Some people are vibrant, cheery folk, come what may, most all the time.
Some are not.
Dr Brown acknowledged that he's not been full of smiles a lot of the time of late and says that, "It's true that my attitude to things tends to be serious and gloomy."
This got me thinking because it's the second time in the recent past that I've heard a medic say this. The last time was from someone (a physician, not a psychiatrist) who had embraced this in a very healthy fashion.
Imagine medics sitting around a table having dinner. They're all Consultants or senior GPs so are old enough not to be larking about throwing buns at each other or getting pissed on tequila slammers. Such is for the younger students to aspire to.
Through the chatter, folk who knew this particular Consultant well were talking about her persistent low mood and depression. She took it all in her stride (she's a formidable woman) and explained that she didn't think she was clinically depressed. She just was a glass half empty kind of person.
When it was suggested that maybe things could be different, maybe she could be happier, her take was interesting. Different? Maybe yes. But no, that wouldn't be better. "Why, then I wouldn't be me!"
She embraced and accepted how she was, was an essential bit of who she was. That makes for being a pretty grounded and content kind of soul. Thus, chasing permanent bliss or happiness isn't desirable for everyone, there's sense in having other dispositions also.
A lot of old medics round a dinner table? Hmmmm......
Recently I bumped into my Psychiatrist purely by chance - a few days later at my appointment he said "I hope I didn't upset you by appearing like that" I said "Oh No - You just looked like you were with a load of other Psychiatrists" "Yes" he answered "That's exactly what we were" Poor love he looked so depressed........
You come across as a pretty positive sort of person, I must say. I imagine that you must be quite a "tonic" for your patients.
Top marks to the consultant for robustly defending herself.
I don't know whether I've been "clinically depressed" or not. I find my job hard and demanding at a personal level. At times it gets me down and slows me up, but apart from being down and slow I get no other symptoms of depression.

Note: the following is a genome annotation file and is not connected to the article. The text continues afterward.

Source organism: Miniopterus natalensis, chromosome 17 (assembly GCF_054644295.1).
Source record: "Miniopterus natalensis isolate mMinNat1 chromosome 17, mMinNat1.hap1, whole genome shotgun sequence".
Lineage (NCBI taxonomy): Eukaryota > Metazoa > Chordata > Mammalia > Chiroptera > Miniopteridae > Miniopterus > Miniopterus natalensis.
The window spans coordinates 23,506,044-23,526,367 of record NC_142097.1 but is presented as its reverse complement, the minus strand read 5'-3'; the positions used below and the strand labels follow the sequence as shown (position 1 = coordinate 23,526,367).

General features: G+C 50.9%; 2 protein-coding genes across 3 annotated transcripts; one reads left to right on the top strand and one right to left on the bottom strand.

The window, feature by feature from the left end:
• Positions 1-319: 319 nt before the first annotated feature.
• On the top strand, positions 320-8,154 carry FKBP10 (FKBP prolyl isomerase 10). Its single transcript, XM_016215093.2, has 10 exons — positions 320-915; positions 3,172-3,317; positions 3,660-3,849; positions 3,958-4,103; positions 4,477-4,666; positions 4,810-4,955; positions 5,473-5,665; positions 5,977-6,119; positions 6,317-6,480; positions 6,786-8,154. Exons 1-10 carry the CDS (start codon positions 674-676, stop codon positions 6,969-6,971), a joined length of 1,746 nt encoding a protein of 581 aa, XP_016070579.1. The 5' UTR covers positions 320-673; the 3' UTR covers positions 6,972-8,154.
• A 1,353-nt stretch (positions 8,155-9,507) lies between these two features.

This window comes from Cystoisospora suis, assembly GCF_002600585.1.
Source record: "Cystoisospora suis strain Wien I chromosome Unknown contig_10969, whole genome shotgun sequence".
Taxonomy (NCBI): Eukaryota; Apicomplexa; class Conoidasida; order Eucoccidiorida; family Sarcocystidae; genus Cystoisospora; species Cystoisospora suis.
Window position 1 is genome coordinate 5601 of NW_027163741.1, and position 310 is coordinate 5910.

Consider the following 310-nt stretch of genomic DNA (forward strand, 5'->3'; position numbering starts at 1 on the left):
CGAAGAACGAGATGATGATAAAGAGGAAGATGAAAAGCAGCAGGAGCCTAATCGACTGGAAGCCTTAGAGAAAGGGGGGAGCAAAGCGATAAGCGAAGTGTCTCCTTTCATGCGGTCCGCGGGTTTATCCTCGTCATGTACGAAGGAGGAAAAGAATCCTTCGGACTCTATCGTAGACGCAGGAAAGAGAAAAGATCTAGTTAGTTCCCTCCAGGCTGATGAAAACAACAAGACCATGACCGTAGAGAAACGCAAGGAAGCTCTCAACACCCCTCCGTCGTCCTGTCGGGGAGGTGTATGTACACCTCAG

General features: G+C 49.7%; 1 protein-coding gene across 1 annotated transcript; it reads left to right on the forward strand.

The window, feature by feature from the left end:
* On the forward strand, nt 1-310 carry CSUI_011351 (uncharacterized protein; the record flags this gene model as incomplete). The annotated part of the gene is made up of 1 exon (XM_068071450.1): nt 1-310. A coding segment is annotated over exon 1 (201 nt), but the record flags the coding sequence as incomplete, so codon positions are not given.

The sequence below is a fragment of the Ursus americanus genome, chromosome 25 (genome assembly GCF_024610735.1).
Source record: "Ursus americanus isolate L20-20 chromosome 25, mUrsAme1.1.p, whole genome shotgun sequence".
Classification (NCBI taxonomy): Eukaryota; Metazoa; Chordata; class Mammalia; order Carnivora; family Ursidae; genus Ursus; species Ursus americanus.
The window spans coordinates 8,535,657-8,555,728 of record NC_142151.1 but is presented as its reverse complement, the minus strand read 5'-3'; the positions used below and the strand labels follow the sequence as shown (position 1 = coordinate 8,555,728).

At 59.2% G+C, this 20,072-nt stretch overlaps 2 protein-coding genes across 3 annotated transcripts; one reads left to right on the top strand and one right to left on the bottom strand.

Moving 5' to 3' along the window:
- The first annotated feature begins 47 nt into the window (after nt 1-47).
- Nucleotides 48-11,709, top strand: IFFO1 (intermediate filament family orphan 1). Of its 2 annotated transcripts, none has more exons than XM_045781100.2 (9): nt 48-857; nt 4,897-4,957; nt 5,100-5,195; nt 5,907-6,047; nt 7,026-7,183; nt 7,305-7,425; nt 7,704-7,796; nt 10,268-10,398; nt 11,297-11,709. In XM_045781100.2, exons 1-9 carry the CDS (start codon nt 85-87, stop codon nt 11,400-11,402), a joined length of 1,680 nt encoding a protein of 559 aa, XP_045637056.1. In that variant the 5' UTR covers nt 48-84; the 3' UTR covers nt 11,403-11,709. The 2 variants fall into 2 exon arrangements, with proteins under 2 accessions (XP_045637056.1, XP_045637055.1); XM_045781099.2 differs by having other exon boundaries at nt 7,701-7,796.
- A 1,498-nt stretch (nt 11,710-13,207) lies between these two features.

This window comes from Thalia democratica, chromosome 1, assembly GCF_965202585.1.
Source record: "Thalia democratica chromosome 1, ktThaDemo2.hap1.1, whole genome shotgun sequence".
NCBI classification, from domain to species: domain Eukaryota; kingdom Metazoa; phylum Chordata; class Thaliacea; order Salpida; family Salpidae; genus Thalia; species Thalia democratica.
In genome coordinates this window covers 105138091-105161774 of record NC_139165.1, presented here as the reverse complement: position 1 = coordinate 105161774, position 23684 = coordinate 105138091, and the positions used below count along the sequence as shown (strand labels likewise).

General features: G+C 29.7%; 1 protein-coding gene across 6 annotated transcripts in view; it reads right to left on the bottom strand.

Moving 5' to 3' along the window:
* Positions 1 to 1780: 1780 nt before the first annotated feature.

Regular holidays, outside interests, loving family, good friends: all these help. But I'd rather be a glass half full person really.
"You come across as a pretty positive sort of person . . ."
It was commented upon, in my appraisal, that I am "relentlessly optimistic" which I quite like :)
On a similar note have just started reading a book (Keedwell - How sadness survived), he argues an evolutionary/genetic basis to depression and that depression was an adaptation to help humans cope.
Just for the yin and yang effect I think for my appraisal I will be "relentlessly pessimistic" :-)
Thank God for a little common sense at the coal-face of psychiatry. "Life is suffering" - Buddah; "Life is difficult" M. Scott Peck; "Life's a piece of s***, when you think of it" Monty Python. :-(
Thanks for your comment shrink, reading your site makes me want to change from general adult psychiatry, used to be a staff grade with the older folk but lack of jobs pushed me into my current field.... glad you love it!
Then you have people like me who suffer from depression, but when not ill are your basic bouncy chatty happy extrovert type :).
Illness acts as a dimmer switch on the above, rather than on/off....
I like the fact that you were considered 'relentlessly optimistic!' I'd take that as a huge compliment!
I'd like to think that I'm generally a happy-go-lucky type, although I can be alarmingly cynical at times...
I would honestly love to be the "relentlessly optimistic" type! I have a terrible time maintaining any semblance of optimism most of the time, and I'm continually trying to make myself cheerier. It sucks being down in the dumps all the time, let me tell ya!
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